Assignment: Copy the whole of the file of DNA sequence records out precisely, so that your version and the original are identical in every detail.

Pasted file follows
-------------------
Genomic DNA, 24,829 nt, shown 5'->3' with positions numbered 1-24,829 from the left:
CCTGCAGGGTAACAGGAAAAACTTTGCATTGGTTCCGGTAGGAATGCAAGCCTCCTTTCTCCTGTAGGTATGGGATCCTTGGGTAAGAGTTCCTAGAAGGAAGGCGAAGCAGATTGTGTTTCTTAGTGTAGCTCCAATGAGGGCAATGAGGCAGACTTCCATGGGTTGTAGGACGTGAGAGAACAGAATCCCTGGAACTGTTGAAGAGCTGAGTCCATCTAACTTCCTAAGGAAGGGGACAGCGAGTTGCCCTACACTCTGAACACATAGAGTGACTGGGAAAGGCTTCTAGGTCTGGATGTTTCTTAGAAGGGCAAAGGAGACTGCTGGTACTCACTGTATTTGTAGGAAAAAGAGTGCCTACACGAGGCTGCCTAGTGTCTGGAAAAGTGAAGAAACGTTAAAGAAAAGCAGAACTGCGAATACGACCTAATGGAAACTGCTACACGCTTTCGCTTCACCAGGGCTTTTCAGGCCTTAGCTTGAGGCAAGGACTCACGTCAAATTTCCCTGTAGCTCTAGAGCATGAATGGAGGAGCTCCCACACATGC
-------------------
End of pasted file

Genomic DNA, 24,829 nt, shown 5'->3' with positions numbered 1-24,829 from the left:
CCTGCAGGGTAACAGGAAAAACTTTGCATTGGTTCCGGTAGGAATGCAAGCCTCCTTTCTCCTGTAGGTATGGGATCCTTGGGTAAGAGTTCCTAGAAGGAAGGCGAAGCAGATTGTGTTTCTTAGTGTAGCTCCAATGAGGGCAATGAGGCAGACTTCCATGGGTTGTAGGACGTGAGAGAACAGAATCCCTGGAACTGTTGAAGAGCTGAGTCCATCTAACTTCCTAAGGAAGGGGACAGCGAGTTGCCCTACACTCTGAACACATAGAGTGACTGGGAAAGGCTTCTAGGTCTGGATGTTTCTTAGAAGGGCAAAGGAGACTGCTGGTACTCACTGTATTTGTAGGAAAAAGAGTGCCTACACGAGGCTGCCTAGTGTCTGGAAAAGTGAAGAAACGTTAAAGAAAAGCAGAACTGCGAATACGACCTAATGGAAACTGCTACACGCTTTCGCTTCACCAGGGCTTTTCAGGCCTTAGCTTGAGGCAAGGACTCACGTCAAATTTCCCTGTAGCTCTAGAGCATGAATGGAGGAGCTCCCACACATGC